LS (57954) | more than 5 years ago | (#25814947)

If you really want to see the extreme of what procedural generation can do, check out this 3D demo [pouet.net] of a tunnel fly-through written in 256 bytes (YES, THAT'S BYTES, not kilobytes)!!!

LS

Re:Procedural Muscle (2, Interesting)

Koiu Lpoi (632570) | more than 5 years ago | (#25815733)

I recommend .debris [theprodukkt.com] . By the people who made .kkrieger, that game in under 100k. It's just really, really good looking.

Procedural Generation: The latest thing (2, Funny)

damburger (981828) | more than 5 years ago | (#25815021)

I hear a chap called David Braben has a space trading game, that uses just this technique, in the pipeline. Its amazing what they can do with computers these days isn't it?

World simulation and crafting items (1)

Lonewolf666 (259450) | more than 5 years ago | (#25815415)

I find this aspect particularly interesting, because it promises more variety in games where you can build things. Like many MMORPGs. You could experiment with various materials and get believable results, maybe at a level of realism where it actually has educational value.

This could be done today at a simplified level, where the materials you use affect the stats of the items. Plus maybe textures that are swapped in depending on the material. But with serious simulation (maybe finite element analysis of how breakable stuff is ;-), things could become much more realistic and varied.

Procedural Generation wiki (2, Interesting)

a.d.venturer (107354) | more than 5 years ago | (#25815433)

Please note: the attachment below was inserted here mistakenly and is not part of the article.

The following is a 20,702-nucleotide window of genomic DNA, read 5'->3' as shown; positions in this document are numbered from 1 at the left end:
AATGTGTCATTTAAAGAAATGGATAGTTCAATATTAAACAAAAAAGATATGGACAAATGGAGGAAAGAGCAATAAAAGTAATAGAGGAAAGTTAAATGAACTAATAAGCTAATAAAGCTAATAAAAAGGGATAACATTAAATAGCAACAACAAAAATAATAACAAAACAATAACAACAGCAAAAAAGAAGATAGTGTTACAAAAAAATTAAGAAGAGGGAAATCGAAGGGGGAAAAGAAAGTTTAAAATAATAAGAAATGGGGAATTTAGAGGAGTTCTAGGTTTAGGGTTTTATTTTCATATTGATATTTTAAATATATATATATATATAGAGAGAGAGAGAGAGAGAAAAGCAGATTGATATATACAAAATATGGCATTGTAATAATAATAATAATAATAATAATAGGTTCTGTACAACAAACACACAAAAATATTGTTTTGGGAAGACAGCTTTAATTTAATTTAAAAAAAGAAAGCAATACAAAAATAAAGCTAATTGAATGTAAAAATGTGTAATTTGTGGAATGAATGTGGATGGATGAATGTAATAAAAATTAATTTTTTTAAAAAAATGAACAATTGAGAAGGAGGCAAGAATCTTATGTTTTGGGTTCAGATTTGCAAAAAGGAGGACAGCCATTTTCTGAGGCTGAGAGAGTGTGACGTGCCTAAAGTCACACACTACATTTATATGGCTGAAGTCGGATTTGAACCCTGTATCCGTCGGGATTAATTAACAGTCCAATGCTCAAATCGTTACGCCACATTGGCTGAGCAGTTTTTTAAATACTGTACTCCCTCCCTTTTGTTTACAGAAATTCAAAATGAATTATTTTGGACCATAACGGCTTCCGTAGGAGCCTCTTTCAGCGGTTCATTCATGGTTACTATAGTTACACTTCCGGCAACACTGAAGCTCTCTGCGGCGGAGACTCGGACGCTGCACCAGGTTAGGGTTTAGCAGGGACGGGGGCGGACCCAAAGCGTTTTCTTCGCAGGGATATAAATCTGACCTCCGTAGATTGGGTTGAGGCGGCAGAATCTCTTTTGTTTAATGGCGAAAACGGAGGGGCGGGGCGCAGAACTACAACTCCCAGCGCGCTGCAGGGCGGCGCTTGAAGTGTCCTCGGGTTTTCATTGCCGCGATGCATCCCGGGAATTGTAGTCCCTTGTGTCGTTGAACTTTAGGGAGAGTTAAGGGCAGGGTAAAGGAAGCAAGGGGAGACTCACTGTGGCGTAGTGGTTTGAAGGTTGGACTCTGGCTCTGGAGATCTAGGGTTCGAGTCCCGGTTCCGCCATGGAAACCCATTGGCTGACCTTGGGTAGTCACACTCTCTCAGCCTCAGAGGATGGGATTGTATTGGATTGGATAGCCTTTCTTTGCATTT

For any one interested further, you might want to read or help contribute to the procedural content generation wiki at pcg.wikidot.com [wikidot.com] .

pfft (1)

moogord (904702) | more than 5 years ago | (#25815993)

Its not that hard, it just requires effort. me and a friend entered the last pyweek (thats a game development competition) and generated tons of assets in just seven days. (see http://www.pyweek.org/e/CS-L/ [pyweek.org] ) The point is, procedural content generation should be used when you want an infinate amount of content, when you want the skybox to be constantly changing. when you want the landscape to go on forever. not because your lazy, it will just end up showing itself in your artwork. can you imagine if rembrandt had just copy pasted everything?

Procedural worlds from the creator of Bryce. (2, Interesting)

fraktus (632342) | more than 5 years ago | (#25818495)

Amazing things can be done today with mathematics.

Take a look to this http://www.uisoftware.com/Voyager/ [uisoftware.com]

Those are completely procedural worlds from the creator of Bryce.
It's based on Artmatics that can be used to generate fantastic textures and then there is a ray tracer that can use ray casting to create the landscape.
The latest move of Eric Wenger was to use that to generate procedural cities and the result to me is fantastic.

FarCry2 is terrible (0)

Anonymous Coward | more than 5 years ago | (#25818829)

Too bad Farcry 2 is a terrible game, and vastly misses the mark from the original.